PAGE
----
John was a private in Company C of the 37th North Carolina Infantry. He originally enlisted in (or was drafted into) Company E, 2nd Junior Reserves Regiment, North Carolina Infantry on 21 May 1864 when he was 17 years old. He was transferred to Company C, 37th Regiment North Carolina Infantry on 4 October 1864 (Some records indicate 11 October 1864). This is consistent with him turning 18 years old in September 1864. When John Black transferred in, the 37th NC regiment had already been engaged in the defense of Petersburg, VA since June of 1864. Petersburg was on the main supply route to Richmond and was therefore key to the defense of Richmond. After a ten-month siege (June 1864 – March 1865) by the Union forces under General Grant, which also included repeated attacks on Richmond, only 25 miles away, the Union forces led by General Philip Sheridan overcame the Confederate General George Pickett at Five Forks on 1 April 1865. This action opened up access to the last rail line into Petersburg. On April 2 Grant undertook an all-out assault and only heroic efforts by Lee's troops kept the Union forces out of Petersburg.

On the night of 2 April, Lee evacuated Petersburg. On 3 April, Private John C. Black was captured at Petersburg. Four days later, on 7 April 1865 he arrived at Hart's Island, a Prisoner of War Camp in New York City at the western end of Long Island Sound. On 9 April, Lee surrendered to Grant at Appomattox Court House. On 19 June 1865, after taking the oath of allegiance, John Calvin Black was released at Hart's Island. In his release notice he was described as being 5 ft. 4 in. tall, of fair complexion with light hair and gray eyes and that he signed the oath with a mark.

In his application for a pension in 1905, John Black reported that while serving in the trenches at Petersburg during the winter of 1864-1865 he contracted a hernia from over-exertion and was bandaged by the regimental surgeon. He also reported that he had brain fever while at Hart's Island which had a permanent affect on his head as well as his hearing.

How he returned home after his release from Hart's Island and what he did for the next several years is unknown. He moved to Fayette County Tennessee around 1869 or 1870, probably along with his brother, Robert. On 8 April 1872 he and his brother, Robert S. Black, took out a marriage bond ( ) for his marriage to Laura Cross and was issued a marriage license ( ). John and Laura Cross were married on 10 April 1872 by James L. Moore, Justice of the Peace.

John Black marriage bond
Marriage Bond for John C. Black and Laura Cross
John Black Marriage
Marriage License for John Calvin Black and Laura Cross

Laura W. Cross, the daughter of William and Martha A. Cross, was born in May 1853 in Tennessee. At first John and Laura lived next door to Laura's parents, where they were still living in 1880. By 1900, John and Laura had moved to Tipton County and in 1905 were living in Gilt Edge (Burlison Post Office RFD #1).

John C Black Tombstone
Tombstone of John Black

In November of 1905, John applied for a soldier's pension, based on his service in the Confederate Army during the Civil War. There was some confusion initially on the unit that he served in and the initial application was denied. After additional research, his correct unit was identified and the pension was granted in November 1907. It was often the case that Confederate veterans could not identify their unit as many military units were merged over the course of the war and the unit designations changed. This was probably due to the large number of casualties. In John's case, however, he was only in the army for less than a year before he was captured and he only served in two units. In his application he seemed certain of the names of the officers, which may be how the correct unit was eventually identified. Another puzzling aspect of the application is that he lists his wife's name as Lucy instead of Laura. This may be an indication that someone else actually filled out the application for him. (Milatary records indicate that he signed the Oath of Allegiance at the end of the Civil War with his mark, but the 1900 census indicated that he could read and write.) From the details provided in the pension application, John Black was disabled in 1905 and unable to perform manual labor. The doctor's assessment was: "Chronic Articular Rheumatism with exacerbations [illegible] inguinal hernia or rupture of long standing and irritability of bladder. Is incapacitated by reason of said disabilities for the performance of manual labor to the extent three fourths of his time. Applicant said disabilities are permanent and increase as he grows older." At the time of the pension application, John was a tenant farmer in Gilt Edge, living with his wife, son John Calvin and two daughters, Annie and Beulah.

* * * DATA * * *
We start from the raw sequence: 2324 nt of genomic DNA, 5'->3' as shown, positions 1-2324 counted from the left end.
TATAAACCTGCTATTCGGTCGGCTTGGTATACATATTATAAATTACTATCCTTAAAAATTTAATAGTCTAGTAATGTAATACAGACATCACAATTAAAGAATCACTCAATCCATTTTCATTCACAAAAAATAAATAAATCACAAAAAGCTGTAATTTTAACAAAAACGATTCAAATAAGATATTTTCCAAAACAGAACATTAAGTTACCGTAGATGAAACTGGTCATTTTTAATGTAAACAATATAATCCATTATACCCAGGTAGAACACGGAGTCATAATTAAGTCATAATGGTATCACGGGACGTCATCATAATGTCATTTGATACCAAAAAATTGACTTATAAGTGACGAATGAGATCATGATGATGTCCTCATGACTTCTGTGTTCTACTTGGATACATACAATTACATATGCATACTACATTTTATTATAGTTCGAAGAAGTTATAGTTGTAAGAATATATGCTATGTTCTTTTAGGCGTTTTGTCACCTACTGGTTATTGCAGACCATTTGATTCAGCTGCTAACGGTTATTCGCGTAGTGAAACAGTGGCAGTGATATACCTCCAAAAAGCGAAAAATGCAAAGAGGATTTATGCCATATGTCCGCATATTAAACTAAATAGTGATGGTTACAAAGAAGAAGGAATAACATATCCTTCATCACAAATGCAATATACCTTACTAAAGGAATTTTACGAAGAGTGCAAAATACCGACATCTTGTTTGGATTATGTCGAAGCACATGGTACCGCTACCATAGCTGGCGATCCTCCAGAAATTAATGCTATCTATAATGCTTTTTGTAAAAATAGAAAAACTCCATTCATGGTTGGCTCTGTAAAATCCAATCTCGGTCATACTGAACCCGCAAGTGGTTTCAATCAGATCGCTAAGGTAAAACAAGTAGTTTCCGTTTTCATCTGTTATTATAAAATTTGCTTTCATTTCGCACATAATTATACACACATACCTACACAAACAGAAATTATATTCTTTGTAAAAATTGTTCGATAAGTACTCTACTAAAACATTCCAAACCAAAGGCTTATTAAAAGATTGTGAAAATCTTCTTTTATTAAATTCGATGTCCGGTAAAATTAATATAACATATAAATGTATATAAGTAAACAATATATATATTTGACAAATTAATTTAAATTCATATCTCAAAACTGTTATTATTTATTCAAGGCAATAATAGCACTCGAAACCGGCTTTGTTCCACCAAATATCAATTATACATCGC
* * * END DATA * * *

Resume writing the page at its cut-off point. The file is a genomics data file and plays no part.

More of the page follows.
John and Laura had 12 children, but only 8 survived:

(That there were 3 additional children is based on the 1900 census in which Laura reported that she had had 12 children of which 8 were then living. We know from other accounts about Jim, who died as a child between five and ten years old, leaving three other children who presumably died before 1900.)

Laura died about 1912 and John died on 3 January 1925 at the home of his daughter, Cora Lee Pickard. Both John and Laura are buried in the Mount Lebanon Cemetery near Covington. At first, neither had a tombstone. John's son, Will, arranged for a military marker to be provided by the War Department in 1936. Since John Black could not afford a tombstone for himself, it is also likely that he could not afford a marker for his wife, as there is no marker there today.